A man with unmistakable talents and the type of outsized ego that often accompanies said talents must be unseen to be exceptional. To be caught, found out, to have to look at your own shadow, makes living unbearable and impossible. Claude Rains was never sexier than he is right after you can see his skull. More a dark comedy than a horror movie, but so technically audacious it has to be considered a genre piece.
Des effets spéciaux vraiment bluffant et surprenant pour l'époque, une excellente interprétation de l'ensemble du casting et une histoire très agréable à suivre. Voici quelques atouts de ce film mythique de James Whale qui marquera des tas de cinéphiles, mais qui s'avère malheureusement bien trop court, a peine 1H10 ce qui est fort dommage car le scénario aurait mériter d'être un peu plus étoffer.
For the first time in a leading role, under the sparkling direction of James Whale Claude Rains is simply unforgettable. Thanks to his voice he creates a remarkable schizophrenic characterization of H.G. Wells eponymous anti-hero. There are many funny moments but the irreverent, harmful humour is like a basso continuo, and cloaks the entire film in a sinister veil.
There’s never been a good dramatic vision of the Wellsian monster. Even in this original, themes center on basic normalcies merely about the monster’s afflicted god complex. An idea good for fun, yet with childish humor here, nor does it have what makes it tragic and human—loss of the id. Other films have understood it’s about loss of the self and saw in it a tale of redemption or bleak horror, for varying results.
Claude Rains is the undoubted star in a film that is perhaps too occupied with its special effects premise. There are too many scenes of Laurel and Hardy-style pratfalls involving dopey policemen, which sit awkwardly against Rains's malevolent, shrieking, Klaus Kinski-like rants about power and control. Within the first great era of horror, it's probably on the B-list, but even a middleweight Whale is worth watching.
THE INVISIBLE MAN is one of my favorite entry in Universal's Monsters series. The visual effect is still spectacular although it's been more than 80 years old. The VFX stands against the test of time. The storytelling maybe sounds overdramatic and some characters maybe has an unrealistic characterization. But... isn't it the beauty of a classic movie? THE INVISIBLE MAN also showed the skillful direction from Whale...
3.5/5 - Thoroughly engaging as a black comedy, with Rains' take on Jake Griffin prancing around with copious amounts of sass and derangement, laughing his socks off and raising hell wherever he went. This is layered on top of a pretty standard romantic drama and a character motivation that feels completely half-baked by today's standards, but the devilish energy of the homonymous Invisible Man keeps it all afloat.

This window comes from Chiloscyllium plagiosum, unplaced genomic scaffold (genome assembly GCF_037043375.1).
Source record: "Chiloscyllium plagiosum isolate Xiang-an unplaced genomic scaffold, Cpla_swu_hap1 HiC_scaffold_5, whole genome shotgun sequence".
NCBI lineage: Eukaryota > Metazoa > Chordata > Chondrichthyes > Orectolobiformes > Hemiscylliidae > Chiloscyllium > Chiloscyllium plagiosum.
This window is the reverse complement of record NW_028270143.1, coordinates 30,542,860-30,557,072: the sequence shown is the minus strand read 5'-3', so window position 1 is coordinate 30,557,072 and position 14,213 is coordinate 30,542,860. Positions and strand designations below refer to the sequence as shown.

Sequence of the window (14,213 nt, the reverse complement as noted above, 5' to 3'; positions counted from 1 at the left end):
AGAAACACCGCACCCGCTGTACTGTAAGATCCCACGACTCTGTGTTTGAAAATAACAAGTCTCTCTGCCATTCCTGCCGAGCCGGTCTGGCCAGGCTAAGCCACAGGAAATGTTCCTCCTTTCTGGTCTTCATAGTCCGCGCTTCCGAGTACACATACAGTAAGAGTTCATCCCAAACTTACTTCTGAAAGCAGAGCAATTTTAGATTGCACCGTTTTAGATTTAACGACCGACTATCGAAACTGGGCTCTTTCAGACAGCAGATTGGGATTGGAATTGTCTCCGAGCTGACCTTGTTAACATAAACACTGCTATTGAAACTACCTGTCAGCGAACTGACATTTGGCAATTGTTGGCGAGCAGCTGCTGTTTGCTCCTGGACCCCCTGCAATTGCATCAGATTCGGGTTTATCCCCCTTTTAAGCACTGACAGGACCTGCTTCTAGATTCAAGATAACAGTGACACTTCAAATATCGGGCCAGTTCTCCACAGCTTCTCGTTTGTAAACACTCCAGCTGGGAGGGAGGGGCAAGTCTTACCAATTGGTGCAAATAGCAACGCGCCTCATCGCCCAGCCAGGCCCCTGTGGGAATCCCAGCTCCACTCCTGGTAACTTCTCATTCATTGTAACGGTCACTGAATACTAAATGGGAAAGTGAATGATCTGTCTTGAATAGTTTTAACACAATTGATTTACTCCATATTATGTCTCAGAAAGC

This one figures among James Whale most accomplished and distinctive films next to Frankenstein. This is visually interesting for its time and the simplistic but efficient story reveals one facet about human nature, its will power, the corrupted self. As for Frankenstein it does not restitue the substance of the book but a fine and entertaining film with a futuristic view about Platon myth of the gyges ring.
James Whale can do no wrong. The Invisible Man is frequently laugh-out loud funny, genuinely unnerving and surprisingly moving. From a technical perspective, this is a stunning achievement (still got no idea how they did some shots), and as entertainment this is stellar. Rains' performance is high camp, yet scary and poignant. Just look at extravagant way he points. One of the best Universal monster features.
72/100 (Kısa olduğu için özellikle seçtim ancak filmin kısa olması en büyük problemlerden biri oldu. Sonu oldukça aceleye getirilmiş, hele ki her şey çok iyi giderken. Hem tahmin edilebilir hem basit. Ancak film geri kalanında 85 yıl önceye göre özel efektleriyle ve senaryodaki mantığa verdiği özenle büyüledi. Yine de bu sonuna rağmen filmin anlamı daha önemli ve sert olsaydı 80 vermemek içten bile değildi.)
From the opening scene that is set in the middle of the blizzard, there's a sinister sense of doom that lingers. It's darker than "Dracula" or "Frankenstein", and in its pre-code spirit, it's closer to "Dr. Jekyll and Mr. Hyde" and "Freaks". Most of the special effects still hold pretty well even for today's standards. But Claude Rains is the main star and an ultimate villain for which the viewer can sympathize.
Still the best "Invisible Man" production that has ever been made. A lot of good dialogue throughout the movie. Great effects that were copied in every "invisible film" till CGI arrived and even if his presence consist mostly of his voice, Claude Rains has a magnetic presence even more impressive since it is his debut movie role - his evil laugh is priceless.
3-4. Claude Rains really makes the title character, as does the magnificent effects work, even when certain bits strain physical credulity (really, is he telekinetic?). The movie rather quickly takes on a minimal scope when the title character takes a single hostage, whose protection is the focus of the film. I'm back and forth on whether the movie's themes about corruption of scientific power land. But it's fun.